In fact, there were negative rates of reinvestment for at least half of the 20 British pioneer companies since 1966. This is due to the fact that British manufacturers established themselves relatively early in Malaysia, got their market share and are shifting their profits and re-investible funds elsewhere in the transnational systems [13]. The average post-tax profit rate in relation to net operating assets of British manufacturer amounted to 27% per annum during the 1955-1964 periods – a profitability rate which was considered above their average (8.5%) for the world as a whole [14]. With such exploitable assets it is not surprising that Malaysia is regarded as the suitable location for foreign manufacturing subsidiaries serving the Southeast Asia region [15].

Indeed, in 1980, for example, the average profit rates on US direct investment abroad in developing countries were about 30% where the profit equals income plus fees and royalties as percentage of total investment, (as cited from Robin Broad, identifiable as the U.S. Department of Commerce computer print-outs, Unequal Alliance: The World Bank, the International Monetary Fund and the Philippines, University of California Press, 1988).

 

The outflow of profits and capital gushes unceasingly since the implementation of tax exemptions and other favorable pioneer status inducements. For example, the tax reliefs on profit, amounting to 40%, and dividends paid out of profits, under the 1958 Pioneer Industries Ordinance come at a time when the country’s development and social expenditure needs are growing, but the protection and incentive systems have eroded national revenues. The introduction of the Investment Incentives (Amendment) Act in 1971 accelerated the rate of capital exploitation and capital repatriation processes. By this legislation, manufacturers of electronics and electrical components can claim 10 years of tax relief; most companies do not request the maximum period as this entails employing more personnel as a condition under this claim.

Further, companies granted investment tax credits are able to deduct from their taxable incomes a sum not less than 25% of capital expenditure incurred on factory, building or machinery. The contradictions in Malaysia’s industrialization program are clear: on one hand, there is a policy to increase employment through labor-intensive industries, but on the other hand, there is a concurrent incentive scheme which favors a capital-intensive strategy.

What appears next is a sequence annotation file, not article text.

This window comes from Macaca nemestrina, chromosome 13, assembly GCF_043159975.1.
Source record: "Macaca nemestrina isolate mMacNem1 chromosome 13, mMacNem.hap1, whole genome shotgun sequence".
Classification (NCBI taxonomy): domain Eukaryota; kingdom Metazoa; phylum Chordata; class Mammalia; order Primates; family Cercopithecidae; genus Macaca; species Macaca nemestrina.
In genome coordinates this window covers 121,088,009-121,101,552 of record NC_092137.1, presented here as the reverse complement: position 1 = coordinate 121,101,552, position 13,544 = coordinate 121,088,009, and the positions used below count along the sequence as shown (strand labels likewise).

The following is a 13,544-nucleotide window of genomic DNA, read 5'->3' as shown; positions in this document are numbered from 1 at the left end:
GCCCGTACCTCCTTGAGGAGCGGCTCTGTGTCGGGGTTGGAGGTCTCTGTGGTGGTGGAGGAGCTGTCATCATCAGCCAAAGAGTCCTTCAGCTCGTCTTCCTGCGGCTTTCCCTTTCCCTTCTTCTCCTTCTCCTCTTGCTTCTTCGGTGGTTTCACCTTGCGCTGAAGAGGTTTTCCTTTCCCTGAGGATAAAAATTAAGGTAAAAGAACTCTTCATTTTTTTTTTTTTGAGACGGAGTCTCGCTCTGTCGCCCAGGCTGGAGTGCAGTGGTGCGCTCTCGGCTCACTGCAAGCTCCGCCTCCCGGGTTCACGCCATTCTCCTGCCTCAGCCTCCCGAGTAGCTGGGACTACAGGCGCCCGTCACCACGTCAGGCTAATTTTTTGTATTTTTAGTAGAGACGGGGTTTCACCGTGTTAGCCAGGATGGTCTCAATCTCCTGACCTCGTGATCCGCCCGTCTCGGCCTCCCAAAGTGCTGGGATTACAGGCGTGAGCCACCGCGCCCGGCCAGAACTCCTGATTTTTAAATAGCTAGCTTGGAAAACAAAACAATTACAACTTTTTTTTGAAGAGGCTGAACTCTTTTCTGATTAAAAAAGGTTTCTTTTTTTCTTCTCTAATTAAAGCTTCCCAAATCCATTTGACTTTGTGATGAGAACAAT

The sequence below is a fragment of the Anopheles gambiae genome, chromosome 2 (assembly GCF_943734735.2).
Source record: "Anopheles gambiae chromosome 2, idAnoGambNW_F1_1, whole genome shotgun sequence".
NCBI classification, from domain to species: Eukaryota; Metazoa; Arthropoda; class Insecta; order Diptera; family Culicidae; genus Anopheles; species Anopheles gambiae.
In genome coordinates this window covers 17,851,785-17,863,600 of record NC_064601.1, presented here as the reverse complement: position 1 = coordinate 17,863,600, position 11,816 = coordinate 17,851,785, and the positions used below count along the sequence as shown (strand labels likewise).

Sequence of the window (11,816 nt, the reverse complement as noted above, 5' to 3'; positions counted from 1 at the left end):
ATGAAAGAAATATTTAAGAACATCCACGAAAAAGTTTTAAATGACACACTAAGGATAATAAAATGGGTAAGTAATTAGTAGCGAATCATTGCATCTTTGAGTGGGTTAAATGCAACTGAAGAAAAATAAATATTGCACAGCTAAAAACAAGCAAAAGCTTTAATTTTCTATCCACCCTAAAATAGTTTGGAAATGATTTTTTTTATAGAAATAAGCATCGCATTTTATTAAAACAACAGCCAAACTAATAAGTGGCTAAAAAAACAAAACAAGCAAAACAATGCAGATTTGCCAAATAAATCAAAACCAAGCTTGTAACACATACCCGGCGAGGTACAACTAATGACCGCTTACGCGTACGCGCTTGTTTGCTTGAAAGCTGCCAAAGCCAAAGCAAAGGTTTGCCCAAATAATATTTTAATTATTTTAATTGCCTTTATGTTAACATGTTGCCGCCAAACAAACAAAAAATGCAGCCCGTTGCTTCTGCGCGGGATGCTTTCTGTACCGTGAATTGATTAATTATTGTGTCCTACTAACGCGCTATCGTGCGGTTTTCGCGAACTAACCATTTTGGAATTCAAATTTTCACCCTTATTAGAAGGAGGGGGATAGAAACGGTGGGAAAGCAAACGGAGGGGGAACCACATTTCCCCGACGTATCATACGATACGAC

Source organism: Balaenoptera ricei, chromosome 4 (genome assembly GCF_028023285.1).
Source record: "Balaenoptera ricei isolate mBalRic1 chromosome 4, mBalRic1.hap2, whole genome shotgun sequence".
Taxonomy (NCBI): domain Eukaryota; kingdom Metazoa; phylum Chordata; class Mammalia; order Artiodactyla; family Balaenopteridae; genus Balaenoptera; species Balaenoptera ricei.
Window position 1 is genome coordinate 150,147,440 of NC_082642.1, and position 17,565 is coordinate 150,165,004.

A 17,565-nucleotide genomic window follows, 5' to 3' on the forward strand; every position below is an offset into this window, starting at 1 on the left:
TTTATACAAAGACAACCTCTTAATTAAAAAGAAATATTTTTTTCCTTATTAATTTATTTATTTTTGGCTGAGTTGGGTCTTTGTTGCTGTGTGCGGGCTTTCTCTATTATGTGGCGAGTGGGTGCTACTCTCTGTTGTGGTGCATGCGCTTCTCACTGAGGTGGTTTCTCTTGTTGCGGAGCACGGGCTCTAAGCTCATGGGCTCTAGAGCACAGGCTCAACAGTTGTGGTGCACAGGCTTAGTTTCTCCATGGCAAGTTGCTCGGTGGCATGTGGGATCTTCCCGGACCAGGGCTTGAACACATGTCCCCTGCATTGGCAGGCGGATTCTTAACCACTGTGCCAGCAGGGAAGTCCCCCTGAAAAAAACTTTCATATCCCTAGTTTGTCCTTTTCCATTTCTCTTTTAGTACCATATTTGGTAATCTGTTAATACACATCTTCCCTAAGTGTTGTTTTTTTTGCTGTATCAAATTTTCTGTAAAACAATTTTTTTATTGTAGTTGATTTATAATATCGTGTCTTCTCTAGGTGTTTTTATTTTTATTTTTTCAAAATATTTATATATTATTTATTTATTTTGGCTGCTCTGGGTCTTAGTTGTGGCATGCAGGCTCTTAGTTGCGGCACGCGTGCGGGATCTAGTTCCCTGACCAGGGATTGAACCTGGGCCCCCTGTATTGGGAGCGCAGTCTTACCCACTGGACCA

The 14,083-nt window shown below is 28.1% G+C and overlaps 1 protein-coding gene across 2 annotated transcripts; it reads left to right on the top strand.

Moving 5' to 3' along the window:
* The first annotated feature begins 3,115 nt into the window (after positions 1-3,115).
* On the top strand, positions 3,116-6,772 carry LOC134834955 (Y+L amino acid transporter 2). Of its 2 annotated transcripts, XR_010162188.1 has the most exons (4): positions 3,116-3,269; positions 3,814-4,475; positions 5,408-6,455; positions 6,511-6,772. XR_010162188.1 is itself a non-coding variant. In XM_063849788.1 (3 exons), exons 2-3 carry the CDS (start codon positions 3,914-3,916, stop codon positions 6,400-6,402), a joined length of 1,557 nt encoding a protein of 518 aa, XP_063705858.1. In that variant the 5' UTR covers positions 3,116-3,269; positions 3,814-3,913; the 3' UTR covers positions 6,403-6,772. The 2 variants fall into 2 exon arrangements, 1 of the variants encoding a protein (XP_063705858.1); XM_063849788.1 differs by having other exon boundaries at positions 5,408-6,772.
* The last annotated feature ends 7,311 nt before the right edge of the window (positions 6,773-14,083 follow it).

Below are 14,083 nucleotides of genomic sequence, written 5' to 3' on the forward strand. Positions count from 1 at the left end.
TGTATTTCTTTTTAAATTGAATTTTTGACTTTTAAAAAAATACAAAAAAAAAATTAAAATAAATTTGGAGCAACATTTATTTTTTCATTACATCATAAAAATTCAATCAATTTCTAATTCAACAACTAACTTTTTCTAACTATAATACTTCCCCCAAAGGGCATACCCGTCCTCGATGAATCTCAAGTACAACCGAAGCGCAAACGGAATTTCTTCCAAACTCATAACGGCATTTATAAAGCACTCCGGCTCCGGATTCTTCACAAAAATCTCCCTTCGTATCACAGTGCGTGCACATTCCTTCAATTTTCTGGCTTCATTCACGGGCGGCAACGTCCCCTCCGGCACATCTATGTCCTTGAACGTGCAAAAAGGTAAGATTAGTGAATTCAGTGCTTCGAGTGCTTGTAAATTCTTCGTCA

There is even a capital allowance scheme for building and plant expenditures incurred, and when incorporated with the accelerated depreciation allowance incentive, companies will virtually have 90% of eligible capital expenditure completely written off within 5 years.

Indeed, the majority of foreign firms do not require this period of time to recoup all their investments. Therefore, through this system of most favorable concessions, the ruling factions assist foreign industrial-capitalists in their domination of the manufacturing sector.

Industrial-capitalists’ domination in the manufacturing economy is confirmed when some foreign investors are allowed to own a majority equity holding in their enterprises. This is in direct contradiction of a policy stipulating that a minimum of 51% of the equity capital in pioneer companies must be reserved for Malaysian participation [16]. Foreign control of the industrial estates is ensured by the words of Jamil Jan, Chairman of the Federal Industrial Development Authority, “To enable foreign investors to look after their investments and interests…..certain key posts could be permanently held by foreign personnel.” [17]

 

III] PRECARIOUS LABOR, PRECOCIOUS LABOR

The domination and control of the industrial sector are completed when the liberty of those who have to make a living is heavily constrained, and restricted, within the working environment. The urban proletariat is silenced in its demands for higher wages and better working conditions by repressive legislations, for instant, The Industrial Relations Act, 1967, forbids go-slow or wide-cat strike [18]. Unjust measures like close supervision/surveillance and fragmentation of trade union organizations are used to perpetuate a neo-colonial law and order, and consequently, the small membership size, splintered nature and different forms in registrations are the deliberate actions by the ruling regime to negate the formation of nation-wide, multi-racial, class-oriented trade unions. The present characteristic of Malaysian trade union is labeled “kachang puteh” (white peanuts), not only for its colonial connotation but also the size of organizational structure.

To a Malaysian worker, seeking a job is already tough-going, but when dissatisfactions arose in a workplace environment and the employer is not supportive for collective agreement or unlawful dismissal, then the road ahead is often potholed to constraint and limits the venue available for precarious labor. If disputes relate to disagreement of proposals for collective agreement, non-compliance of collective agreements and unlawful dismissals of workers, often the settlement of trade disputes since Independence has over the years have even become more  a time-consuming process simply because of the absence of a time-frame in the Malaysian labor laws.